Council Shelves Ironwood Plan , Future in Doubt

The controversial 92 Ironwood apartment project near the intersection of 92nd Street and Shea Boulevard is dead for now, but it might come back in the future. 


Scottsdale City Council was scheduled to vote on rezoning the 8.59 acres earmarked for the site but developer Jim Riggs requested a second continuance. Riggs’ attorney Kurt Jones pointed out the council had granted a second continuance to the developer of the Greenbelt 88 project at the corner of Hayden and Osborn roads, which council approved 5-2 on Feb. 8. 


But after much discussion, Council voted to deny a second continuance and began deliberating on the rezoning.


However just before the vote, it did not look like Riggs had enough votes for approval so Jones requested Mayor David Ortega pull it from the agenda.


That means Riggs must start all over with the city approval process if he decides to take a second shot at it. The city Planning Commission and Design Review Board both will need to consider the project before it goes back to Council. 


But Jones is not certain Riggs will want to go that route. 


“We haven’t made that decision yet,” Jones said Wednesday. 


The Planning Commission originally voted 4-3 to recommend approval last September and the Design Review Board voted 6-0 to recommend approval earlier that month. 


Riggs had made several last-minute changes to the project that were submitted just hours before the council meeting, including reducing the number of apartment units from 285 to 273, scaling back the fourth floor of the building to make it less visible from the street and reducing the square footage from 318,900 to 308,000.


Those changes upset a number of council members because they were made at the last second. 


“We don’t do that to city councils; we don’t bring something forward minutes before (a vote),” Ortega said. 


But the timing of the changes was the exact reason a second a continuance should be granted, argued Vice Mayor Tammy Caputi and Councilwoman Linda Milhaven.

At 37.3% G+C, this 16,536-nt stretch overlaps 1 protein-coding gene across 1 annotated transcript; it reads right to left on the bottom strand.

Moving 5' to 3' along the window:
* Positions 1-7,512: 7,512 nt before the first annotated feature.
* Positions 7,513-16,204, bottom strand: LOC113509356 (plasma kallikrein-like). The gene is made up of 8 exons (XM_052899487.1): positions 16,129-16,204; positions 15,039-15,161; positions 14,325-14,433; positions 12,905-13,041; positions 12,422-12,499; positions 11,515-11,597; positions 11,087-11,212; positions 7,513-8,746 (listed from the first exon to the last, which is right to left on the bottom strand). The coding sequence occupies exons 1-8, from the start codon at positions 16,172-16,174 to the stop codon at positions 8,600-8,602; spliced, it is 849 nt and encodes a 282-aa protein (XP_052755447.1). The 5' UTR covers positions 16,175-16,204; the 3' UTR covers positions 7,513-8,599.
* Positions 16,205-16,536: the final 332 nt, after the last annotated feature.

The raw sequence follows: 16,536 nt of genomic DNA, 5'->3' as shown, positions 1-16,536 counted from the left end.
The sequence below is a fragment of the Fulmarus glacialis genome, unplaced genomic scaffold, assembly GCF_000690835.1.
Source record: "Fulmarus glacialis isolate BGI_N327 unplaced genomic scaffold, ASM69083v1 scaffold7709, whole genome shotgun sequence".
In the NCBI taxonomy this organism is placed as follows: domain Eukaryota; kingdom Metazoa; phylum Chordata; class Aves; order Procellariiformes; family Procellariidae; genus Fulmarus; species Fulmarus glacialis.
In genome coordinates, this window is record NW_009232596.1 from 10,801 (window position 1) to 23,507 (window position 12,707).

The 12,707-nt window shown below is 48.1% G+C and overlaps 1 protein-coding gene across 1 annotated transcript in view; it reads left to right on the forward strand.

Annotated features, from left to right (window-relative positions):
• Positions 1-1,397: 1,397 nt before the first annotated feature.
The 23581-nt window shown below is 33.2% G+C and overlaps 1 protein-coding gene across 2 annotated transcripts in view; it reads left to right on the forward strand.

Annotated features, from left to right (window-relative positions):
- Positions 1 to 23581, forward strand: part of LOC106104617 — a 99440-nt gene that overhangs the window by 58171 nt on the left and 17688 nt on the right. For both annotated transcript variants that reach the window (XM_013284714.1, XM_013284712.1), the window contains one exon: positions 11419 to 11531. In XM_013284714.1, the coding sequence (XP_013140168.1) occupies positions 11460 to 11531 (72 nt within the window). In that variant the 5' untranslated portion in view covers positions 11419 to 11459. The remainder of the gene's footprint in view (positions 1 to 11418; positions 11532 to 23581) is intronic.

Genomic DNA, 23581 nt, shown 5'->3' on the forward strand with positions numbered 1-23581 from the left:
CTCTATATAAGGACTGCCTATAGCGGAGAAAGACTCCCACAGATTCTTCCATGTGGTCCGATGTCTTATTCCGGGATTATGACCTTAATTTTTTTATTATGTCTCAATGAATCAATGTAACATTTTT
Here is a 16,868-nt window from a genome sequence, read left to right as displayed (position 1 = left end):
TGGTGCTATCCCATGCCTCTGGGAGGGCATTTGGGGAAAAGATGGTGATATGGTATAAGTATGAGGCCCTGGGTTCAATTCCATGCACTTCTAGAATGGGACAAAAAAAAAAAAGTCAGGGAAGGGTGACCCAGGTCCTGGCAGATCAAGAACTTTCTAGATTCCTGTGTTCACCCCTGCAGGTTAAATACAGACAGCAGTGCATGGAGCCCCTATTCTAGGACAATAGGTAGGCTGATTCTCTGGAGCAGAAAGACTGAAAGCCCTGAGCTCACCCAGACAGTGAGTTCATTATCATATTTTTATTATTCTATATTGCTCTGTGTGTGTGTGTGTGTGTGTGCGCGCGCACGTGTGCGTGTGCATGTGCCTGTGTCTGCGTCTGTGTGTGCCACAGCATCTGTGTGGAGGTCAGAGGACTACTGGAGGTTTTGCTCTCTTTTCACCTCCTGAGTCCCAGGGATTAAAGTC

“I think some of the reasons my colleagues are not going to approve a continuation is the very reason why we need a continuation,” Milhaven said. “This council should not move forward without the property home owners association’s approval of this project. 


“It’s absolutely necessary. I don’t think they’re going to be persuaded or not based on the action we take tonight, which is why I don’t think we should take any action without their approval,” Millhaven said.


“My understanding was they did approve the change in use to residential,” she continued. “Their concerns were about how tall the building was in certain parts of the parcel, how far back from the road it was. They have been very specific and very clear about what they wanted to see in terms of heights and setbacks and masking of the building. If the applicant were to comply with that, it may well get an approval. So the continuance gives them time to revise the site plan and meet the home owners association requests.”

Jaime Uhrich, the president of the McCormick Ranch Home Owners’ Association in which 92 Ironwood sits, stated the HOA didn’t object to the rezoning but only to the architecture – such as the height of the building and its density.


“We did say we will approve a change in use and we would approve of development standards that need to be changed in order for this to happen,” Uhrich said.